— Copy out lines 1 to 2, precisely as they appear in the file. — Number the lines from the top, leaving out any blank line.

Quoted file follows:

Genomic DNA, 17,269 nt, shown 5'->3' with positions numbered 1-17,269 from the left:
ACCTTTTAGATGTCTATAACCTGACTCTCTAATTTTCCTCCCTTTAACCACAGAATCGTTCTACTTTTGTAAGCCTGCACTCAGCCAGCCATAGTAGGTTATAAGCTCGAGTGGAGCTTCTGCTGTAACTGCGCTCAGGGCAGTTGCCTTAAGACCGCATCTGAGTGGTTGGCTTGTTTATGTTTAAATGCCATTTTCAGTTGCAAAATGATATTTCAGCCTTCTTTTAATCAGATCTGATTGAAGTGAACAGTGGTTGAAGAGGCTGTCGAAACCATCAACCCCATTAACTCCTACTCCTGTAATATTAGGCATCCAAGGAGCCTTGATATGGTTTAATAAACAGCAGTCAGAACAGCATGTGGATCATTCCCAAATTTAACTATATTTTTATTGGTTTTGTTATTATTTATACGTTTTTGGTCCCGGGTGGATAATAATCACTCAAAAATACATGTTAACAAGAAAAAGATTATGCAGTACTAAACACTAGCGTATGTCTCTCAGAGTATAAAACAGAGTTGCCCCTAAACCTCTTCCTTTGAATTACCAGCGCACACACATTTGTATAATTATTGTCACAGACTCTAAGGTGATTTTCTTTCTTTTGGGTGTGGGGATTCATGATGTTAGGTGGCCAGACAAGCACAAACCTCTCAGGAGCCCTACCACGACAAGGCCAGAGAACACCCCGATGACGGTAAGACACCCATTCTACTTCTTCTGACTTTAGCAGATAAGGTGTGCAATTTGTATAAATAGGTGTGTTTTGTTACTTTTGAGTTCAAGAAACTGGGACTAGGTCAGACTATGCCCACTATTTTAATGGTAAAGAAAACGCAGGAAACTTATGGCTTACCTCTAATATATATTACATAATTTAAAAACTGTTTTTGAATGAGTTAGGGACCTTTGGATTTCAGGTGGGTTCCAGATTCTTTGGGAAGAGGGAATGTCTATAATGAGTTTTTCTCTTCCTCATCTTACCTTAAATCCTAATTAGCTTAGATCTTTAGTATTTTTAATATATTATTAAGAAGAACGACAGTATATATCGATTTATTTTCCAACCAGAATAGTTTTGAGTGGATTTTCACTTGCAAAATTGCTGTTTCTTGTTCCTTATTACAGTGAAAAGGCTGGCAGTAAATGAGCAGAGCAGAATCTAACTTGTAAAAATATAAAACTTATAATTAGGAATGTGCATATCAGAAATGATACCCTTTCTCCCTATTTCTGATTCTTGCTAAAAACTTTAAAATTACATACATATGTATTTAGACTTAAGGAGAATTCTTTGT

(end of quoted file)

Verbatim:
Genomic DNA, 17,269 nt, shown 5'->3' with positions numbered 1-17,269 from the left:
ACCTTTTAGATGTCTATAACCTGACTCTCTAATTTTCCTCCCTTTAACCACAGAATCGTTCTACTTTTGTAAGCCTGCACTCAGCCAGCCATAGTAGGTTATAAGCTCGAGTGGAGCTTCTGCTGTAACTGCGCTCAGGGCAGTTGCCTTAAGACCGCATCTGAGTGGTTGGCTTGTTTATGTTTAAATGCCATTTTCAGTTGCAAAATGATATTTCAGCCTTCTTTTAATCAGATCTGATTGAAGTGAACAGTGGTTGAAGAGGCTGTCGAAACCATCAACCCCATTAACTCCTACTCCTGTAATATTAGGCATCCAAGGAGCCTTGATATGGTTTAATAAACAGCAGTCAGAACAGCATGTGGATCATTCCCAAATTTAACTATATTTTTATTGGTTTTGTTATTATTTATACGTTTTTGGTCCCGGGTGGATAATAATCACTCAAAAATACATGTTAACAAGAAAAAGATTATGCAGTACTAAACACTAGCGTATGTCTCTCAGAGTATAAAACAGAGTTGCCCCTAAACCTCTTCCTTTGAATTACCAGCGCACACACATTTGTATAATTATTGTCACAGACTCTAAGGTGATTTTCTTTCTTTTGGGTGTGGGGATTCATGATGTTAGGTGGCCAGACAAGCACAAACCTCTCAGGAGCCCTACCACGACAAGGCCAGAGAACACCCCGATGACGGTAAGACACCCATTCTACTTCTTCTGACTTTAGCAGATAAGGTGTGCAATTTGTATAAATAGGTGTGTTTTGTTACTTTTGAGTTCAAGAAACTGGGACTAGGTCAGACTATGCCCACTATTTTAATGGTAAAGAAAACGCAGGAAACTTATGGCTTACCTCTAATATATATTACATAATTTAAAAACTGTTTTTGAATGAGTTAGGGACCTTTGGATTTCAGGTGGGTTCCAGATTCTTTGGGAAGAGGGAATGTCTATAATGAGTTTTTCTCTTCCTCATCTTACCTTAAATCCTAATTAGCTTAGATCTTTAGTATTTTTAATATATTATTAAGAAGAACGACAGTATATATCGATTTATTTTCCAACCAGAATAGTTTTGAGTGGATTTTCACTTGCAAAATTGCTGTTTCTTGTTCCTTATTACAGTGAAAAGGCTGGCAGTAAATGAGCAGAGCAGAATCTAACTTGTAAAAATATAAAACTTATAATTAGGAATGTGCATATCAGAAATGATACCCTTTCTCCCTATTTCTGATTCTTGCTAAAAACTTTAAAATTACATACATATGTATTTAGACTTAAGGAGAATTCTTTGT